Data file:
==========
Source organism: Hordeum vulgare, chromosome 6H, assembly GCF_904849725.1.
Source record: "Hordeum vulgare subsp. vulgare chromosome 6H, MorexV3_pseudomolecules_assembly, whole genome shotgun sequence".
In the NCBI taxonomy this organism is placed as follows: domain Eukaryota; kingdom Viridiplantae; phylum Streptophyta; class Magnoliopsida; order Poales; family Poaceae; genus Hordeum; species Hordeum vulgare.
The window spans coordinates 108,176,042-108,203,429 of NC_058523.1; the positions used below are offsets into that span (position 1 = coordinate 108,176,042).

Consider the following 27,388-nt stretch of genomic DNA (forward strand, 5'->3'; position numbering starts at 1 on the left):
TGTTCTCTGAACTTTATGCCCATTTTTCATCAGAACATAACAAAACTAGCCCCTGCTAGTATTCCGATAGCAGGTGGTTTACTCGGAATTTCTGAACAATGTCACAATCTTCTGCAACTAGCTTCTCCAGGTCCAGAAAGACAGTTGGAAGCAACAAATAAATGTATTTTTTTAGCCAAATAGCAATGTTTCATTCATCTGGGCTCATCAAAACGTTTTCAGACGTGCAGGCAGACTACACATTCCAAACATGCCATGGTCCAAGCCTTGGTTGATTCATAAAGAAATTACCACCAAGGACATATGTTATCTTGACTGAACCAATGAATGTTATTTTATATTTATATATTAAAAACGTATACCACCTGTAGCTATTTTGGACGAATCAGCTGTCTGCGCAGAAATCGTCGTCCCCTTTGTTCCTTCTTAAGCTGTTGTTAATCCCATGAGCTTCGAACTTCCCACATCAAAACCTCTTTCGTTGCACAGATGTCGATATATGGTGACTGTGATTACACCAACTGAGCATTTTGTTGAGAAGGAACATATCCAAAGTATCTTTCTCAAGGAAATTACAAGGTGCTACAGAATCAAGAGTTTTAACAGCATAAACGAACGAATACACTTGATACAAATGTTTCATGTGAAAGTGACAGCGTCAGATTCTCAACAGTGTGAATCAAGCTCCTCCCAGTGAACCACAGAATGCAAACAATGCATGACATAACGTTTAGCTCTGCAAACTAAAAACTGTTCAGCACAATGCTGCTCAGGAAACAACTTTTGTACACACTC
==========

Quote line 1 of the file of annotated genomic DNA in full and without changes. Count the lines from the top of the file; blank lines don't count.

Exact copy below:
Source organism: Hordeum vulgare, chromosome 6H, assembly GCF_904849725.1.